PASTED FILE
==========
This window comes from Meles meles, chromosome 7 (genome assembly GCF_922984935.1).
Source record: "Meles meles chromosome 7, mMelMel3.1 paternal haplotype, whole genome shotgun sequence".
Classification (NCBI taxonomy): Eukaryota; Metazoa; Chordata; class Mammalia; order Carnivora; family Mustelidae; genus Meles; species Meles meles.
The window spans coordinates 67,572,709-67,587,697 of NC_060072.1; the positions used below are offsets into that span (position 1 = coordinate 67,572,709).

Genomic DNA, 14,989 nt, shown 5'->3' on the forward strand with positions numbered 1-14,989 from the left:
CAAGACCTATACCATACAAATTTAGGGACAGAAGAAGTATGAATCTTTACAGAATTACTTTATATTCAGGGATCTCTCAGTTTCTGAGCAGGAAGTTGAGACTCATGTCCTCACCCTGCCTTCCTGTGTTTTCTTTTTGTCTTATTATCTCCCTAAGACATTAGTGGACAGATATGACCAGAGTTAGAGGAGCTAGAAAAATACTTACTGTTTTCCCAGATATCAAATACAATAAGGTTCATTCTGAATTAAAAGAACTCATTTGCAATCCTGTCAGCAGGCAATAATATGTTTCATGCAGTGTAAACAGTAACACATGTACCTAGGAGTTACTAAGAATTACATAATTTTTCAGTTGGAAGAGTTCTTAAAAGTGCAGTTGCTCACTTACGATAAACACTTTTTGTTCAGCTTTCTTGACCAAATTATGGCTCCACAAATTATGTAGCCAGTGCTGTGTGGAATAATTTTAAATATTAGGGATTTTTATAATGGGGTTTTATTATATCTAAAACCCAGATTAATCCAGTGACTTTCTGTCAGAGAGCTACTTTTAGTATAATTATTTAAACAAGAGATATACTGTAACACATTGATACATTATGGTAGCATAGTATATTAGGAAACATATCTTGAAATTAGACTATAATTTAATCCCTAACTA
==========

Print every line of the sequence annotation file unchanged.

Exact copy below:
This window comes from Meles meles, chromosome 7 (genome assembly GCF_922984935.1).
Source record: "Meles meles chromosome 7, mMelMel3.1 paternal haplotype, whole genome shotgun sequence".
Classification (NCBI taxonomy): Eukaryota; Metazoa; Chordata; class Mammalia; order Carnivora; family Mustelidae; genus Meles; species Meles meles.
The window spans coordinates 67,572,709-67,587,697 of NC_060072.1; the positions used below are offsets into that span (position 1 = coordinate 67,572,709).

Genomic DNA, 14,989 nt, shown 5'->3' on the forward strand with positions numbered 1-14,989 from the left:
CAAGACCTATACCATACAAATTTAGGGACAGAAGAAGTATGAATCTTTACAGAATTACTTTATATTCAGGGATCTCTCAGTTTCTGAGCAGGAAGTTGAGACTCATGTCCTCACCCTGCCTTCCTGTGTTTTCTTTTTGTCTTATTATCTCCCTAAGACATTAGTGGACAGATATGACCAGAGTTAGAGGAGCTAGAAAAATACTTACTGTTTTCCCAGATATCAAATACAATAAGGTTCATTCTGAATTAAAAGAACTCATTTGCAATCCTGTCAGCAGGCAATAATATGTTTCATGCAGTGTAAACAGTAACACATGTACCTAGGAGTTACTAAGAATTACATAATTTTTCAGTTGGAAGAGTTCTTAAAAGTGCAGTTGCTCACTTACGATAAACACTTTTTGTTCAGCTTTCTTGACCAAATTATGGCTCCACAAATTATGTAGCCAGTGCTGTGTGGAATAATTTTAAATATTAGGGATTTTTATAATGGGGTTTTATTATATCTAAAACCCAGATTAATCCAGTGACTTTCTGTCAGAGAGCTACTTTTAGTATAATTATTTAAACAAGAGATATACTGTAACACATTGATACATTATGGTAGCATAGTATATTAGGAAACATATCTTGAAATTAGACTATAATTTAATCCCTAACTA